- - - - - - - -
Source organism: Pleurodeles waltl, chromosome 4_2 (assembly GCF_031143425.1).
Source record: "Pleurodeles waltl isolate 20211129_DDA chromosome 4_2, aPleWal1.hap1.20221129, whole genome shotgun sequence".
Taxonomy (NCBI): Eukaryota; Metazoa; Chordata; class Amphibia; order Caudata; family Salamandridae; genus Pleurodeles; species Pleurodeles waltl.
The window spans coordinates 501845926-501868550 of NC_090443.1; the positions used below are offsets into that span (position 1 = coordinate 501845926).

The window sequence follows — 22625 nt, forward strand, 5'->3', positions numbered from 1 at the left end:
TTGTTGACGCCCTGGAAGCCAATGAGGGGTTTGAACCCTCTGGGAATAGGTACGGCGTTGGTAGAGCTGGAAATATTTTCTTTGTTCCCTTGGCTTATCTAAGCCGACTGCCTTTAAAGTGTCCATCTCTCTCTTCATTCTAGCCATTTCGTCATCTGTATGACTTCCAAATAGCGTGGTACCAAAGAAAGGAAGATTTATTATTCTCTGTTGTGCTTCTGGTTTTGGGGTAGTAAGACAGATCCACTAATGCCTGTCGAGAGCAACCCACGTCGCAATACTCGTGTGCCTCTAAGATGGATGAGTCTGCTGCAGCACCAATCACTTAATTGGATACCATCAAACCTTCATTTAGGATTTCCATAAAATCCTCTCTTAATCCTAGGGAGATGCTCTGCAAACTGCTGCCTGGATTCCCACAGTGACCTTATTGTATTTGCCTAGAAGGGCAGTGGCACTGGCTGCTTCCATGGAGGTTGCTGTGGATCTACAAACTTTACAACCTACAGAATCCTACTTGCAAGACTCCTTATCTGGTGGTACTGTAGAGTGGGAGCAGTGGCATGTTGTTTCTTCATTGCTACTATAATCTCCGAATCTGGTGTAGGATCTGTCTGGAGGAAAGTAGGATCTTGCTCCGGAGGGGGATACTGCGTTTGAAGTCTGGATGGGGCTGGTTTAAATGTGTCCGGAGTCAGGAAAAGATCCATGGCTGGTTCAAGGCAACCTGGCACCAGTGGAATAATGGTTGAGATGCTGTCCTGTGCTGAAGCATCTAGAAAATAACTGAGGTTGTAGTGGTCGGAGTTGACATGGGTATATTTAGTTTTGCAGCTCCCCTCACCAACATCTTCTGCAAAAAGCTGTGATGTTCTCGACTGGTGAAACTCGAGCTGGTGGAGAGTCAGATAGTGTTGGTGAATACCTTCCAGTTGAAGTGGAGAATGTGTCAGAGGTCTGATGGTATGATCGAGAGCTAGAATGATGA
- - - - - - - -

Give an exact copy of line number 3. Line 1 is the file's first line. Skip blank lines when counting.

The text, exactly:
Taxonomy (NCBI): Eukaryota; Metazoa; Chordata; class Amphibia; order Caudata; family Salamandridae; genus Pleurodeles; species Pleurodeles waltl.